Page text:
Damian Collins is a former Chair of the DDCMS Select Committee, and is MP for Folkestone and Hythe.
The most popular media for some of the most vulnerable people in society, our children, is the least regulated.
For most social media accounts, you are required to be 13 to register to use the service, however there are no effective age verification tools when someone creates an account on Facebook, Instagram and Snapchat. They rely entirely on self-certification, which means it is as easy for a ten year old girl to pretend she is 18 as it is for a 50 year old man to claim he is 15.
Whilst there exists a ‘YouTube kids’ service, according to the media regulator Ofcom, for children over the age of five, the main YouTube platform is their favourite video streaming service. Young adults aged between 18 and 34 watch more YouTube on average each day than they do all of the traditional free to air broadcast channels combined, and even for all adults YouTube is the third most popular service, only sitting behind BBC 1 and ITV 1.
Over the years we have developed codes of practice for broadcasters to ensure good standards are met and introduced the 9pm watershed to try and keep younger audiences away from harmful content. For most people today, these rules are about as relevant as the Corn Laws.
Yet why should we accept that even though media habits are changing, our oversight and regulation of the content that people consume everyday should stay the same? This has led to a world where a small community radio station with a few thousand listeners requires a license from the media regulator Ofcom, but a social media channel with millions of individual subscribers does not.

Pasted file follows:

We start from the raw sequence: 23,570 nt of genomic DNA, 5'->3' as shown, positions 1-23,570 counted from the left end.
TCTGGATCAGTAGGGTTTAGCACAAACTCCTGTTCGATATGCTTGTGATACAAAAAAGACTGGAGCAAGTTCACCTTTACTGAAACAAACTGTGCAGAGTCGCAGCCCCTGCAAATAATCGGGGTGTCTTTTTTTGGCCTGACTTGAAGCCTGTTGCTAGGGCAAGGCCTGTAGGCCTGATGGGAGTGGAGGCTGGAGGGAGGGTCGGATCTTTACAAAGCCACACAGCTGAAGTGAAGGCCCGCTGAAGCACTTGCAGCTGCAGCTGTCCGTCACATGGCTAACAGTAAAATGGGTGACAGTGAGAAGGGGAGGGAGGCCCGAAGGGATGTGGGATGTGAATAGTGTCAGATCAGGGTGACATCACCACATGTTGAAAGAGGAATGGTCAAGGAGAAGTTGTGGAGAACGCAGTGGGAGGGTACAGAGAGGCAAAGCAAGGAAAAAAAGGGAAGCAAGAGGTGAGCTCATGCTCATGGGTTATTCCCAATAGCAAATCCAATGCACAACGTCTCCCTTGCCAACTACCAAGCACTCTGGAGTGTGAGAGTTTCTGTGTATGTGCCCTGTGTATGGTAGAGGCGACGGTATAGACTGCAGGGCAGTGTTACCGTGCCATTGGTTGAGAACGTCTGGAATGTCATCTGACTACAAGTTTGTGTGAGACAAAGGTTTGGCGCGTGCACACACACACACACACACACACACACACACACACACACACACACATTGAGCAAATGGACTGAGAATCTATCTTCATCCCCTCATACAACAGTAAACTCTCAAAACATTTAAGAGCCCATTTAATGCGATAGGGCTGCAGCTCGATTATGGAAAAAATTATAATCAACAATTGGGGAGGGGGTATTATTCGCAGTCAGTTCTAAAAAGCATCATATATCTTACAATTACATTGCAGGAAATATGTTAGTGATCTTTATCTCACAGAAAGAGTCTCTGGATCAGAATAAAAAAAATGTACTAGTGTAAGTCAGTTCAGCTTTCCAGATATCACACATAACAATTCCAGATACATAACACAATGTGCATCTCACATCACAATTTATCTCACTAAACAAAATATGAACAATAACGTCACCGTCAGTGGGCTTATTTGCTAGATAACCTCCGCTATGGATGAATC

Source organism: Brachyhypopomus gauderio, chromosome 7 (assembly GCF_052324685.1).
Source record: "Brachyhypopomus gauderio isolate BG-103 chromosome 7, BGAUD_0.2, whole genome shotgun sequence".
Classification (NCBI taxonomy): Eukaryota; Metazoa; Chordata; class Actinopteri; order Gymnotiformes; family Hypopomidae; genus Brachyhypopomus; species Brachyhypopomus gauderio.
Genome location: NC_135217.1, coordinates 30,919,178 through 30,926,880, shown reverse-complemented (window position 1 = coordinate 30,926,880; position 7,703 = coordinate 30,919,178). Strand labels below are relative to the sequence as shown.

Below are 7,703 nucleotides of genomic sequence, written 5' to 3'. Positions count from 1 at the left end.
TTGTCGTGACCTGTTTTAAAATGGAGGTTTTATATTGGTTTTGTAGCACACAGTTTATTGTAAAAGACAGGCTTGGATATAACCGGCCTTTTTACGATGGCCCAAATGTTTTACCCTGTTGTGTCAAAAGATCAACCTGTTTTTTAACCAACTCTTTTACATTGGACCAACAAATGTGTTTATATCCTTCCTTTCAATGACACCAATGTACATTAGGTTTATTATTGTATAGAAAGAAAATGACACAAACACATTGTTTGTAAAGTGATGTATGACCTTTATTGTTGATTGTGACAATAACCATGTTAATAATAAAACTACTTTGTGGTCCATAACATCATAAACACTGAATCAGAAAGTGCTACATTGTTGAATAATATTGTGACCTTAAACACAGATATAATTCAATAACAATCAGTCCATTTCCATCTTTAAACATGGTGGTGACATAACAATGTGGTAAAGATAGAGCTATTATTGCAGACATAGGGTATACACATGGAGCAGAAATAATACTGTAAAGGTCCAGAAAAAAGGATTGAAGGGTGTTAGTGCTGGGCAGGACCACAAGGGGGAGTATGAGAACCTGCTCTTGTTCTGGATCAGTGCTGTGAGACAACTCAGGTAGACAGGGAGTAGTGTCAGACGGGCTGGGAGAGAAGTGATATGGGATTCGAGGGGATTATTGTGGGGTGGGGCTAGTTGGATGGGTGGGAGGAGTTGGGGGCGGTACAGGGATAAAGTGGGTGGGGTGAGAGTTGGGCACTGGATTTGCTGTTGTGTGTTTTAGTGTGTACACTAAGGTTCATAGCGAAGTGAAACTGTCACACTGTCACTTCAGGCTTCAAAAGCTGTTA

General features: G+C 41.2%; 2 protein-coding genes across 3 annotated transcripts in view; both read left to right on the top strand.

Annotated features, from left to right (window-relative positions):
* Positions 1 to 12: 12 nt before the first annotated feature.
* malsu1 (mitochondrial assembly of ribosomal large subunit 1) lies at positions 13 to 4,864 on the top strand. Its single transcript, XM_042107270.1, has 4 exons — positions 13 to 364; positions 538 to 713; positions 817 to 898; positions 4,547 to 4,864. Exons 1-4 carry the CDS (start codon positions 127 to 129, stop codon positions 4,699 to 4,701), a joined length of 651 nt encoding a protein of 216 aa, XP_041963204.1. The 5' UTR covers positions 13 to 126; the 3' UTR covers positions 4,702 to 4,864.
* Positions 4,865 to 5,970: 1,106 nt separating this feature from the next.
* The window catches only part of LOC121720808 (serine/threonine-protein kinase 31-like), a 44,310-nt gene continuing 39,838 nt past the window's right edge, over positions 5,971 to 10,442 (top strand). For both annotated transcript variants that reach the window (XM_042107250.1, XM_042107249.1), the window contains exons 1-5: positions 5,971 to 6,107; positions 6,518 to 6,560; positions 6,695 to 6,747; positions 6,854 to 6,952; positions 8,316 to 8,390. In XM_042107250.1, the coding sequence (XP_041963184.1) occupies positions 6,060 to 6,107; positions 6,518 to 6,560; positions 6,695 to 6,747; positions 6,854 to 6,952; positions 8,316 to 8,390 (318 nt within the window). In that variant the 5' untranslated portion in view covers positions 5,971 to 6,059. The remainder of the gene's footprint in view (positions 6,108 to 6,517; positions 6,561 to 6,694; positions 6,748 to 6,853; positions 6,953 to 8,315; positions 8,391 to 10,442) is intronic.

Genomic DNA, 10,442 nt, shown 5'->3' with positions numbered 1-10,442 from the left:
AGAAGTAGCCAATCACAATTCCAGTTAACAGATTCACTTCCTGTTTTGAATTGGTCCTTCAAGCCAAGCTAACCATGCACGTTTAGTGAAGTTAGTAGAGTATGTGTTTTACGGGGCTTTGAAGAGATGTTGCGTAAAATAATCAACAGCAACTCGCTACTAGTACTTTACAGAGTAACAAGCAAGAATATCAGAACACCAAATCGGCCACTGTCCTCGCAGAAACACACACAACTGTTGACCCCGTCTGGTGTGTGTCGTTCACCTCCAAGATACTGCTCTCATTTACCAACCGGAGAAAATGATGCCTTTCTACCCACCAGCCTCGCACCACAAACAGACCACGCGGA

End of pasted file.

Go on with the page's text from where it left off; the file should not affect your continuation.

That’s why I want us to act now to make the big tech companies more responsible, in law, for the content that is served to users on their platform. They should have a legal duty of care overseen by a regulator that has the power to investigate and act against those companies when things go wrong.
In response to our Digital, Culture, Media and Sport Select Committee inquiry on disinformation and fake news, the Government published an Online Harms White Paper last April and has released its response to the subsequent public consultation. In our Conservative manifesto, Boris Johnson committed to “make the UK the safest place in the world to be online”, protecting children and the most vulnerable in our society from abuse, whilst also going after terrorist content.
We will always need to balance the need for regulation with the imperative of freedom of speech, which is a pillar of our democracy. But freedom of speech is not the same as freedom of reach. People have the right to express their opinions, but I don’t believe that means they have the same unchecked right to use the tools of social media to proactively broadcast those views to millions of people, multiple times a day at the click of a button.
Johnson rightly says that we can make the UK the safest place in the world to be on the internet. Sensible principles striking the balance between protection of users and freedom of speech, determined and overseen by an independent regulator such as Ofcom, could allow us to do just that.
This article is from Bright Blue’s Spring 2020 magazine.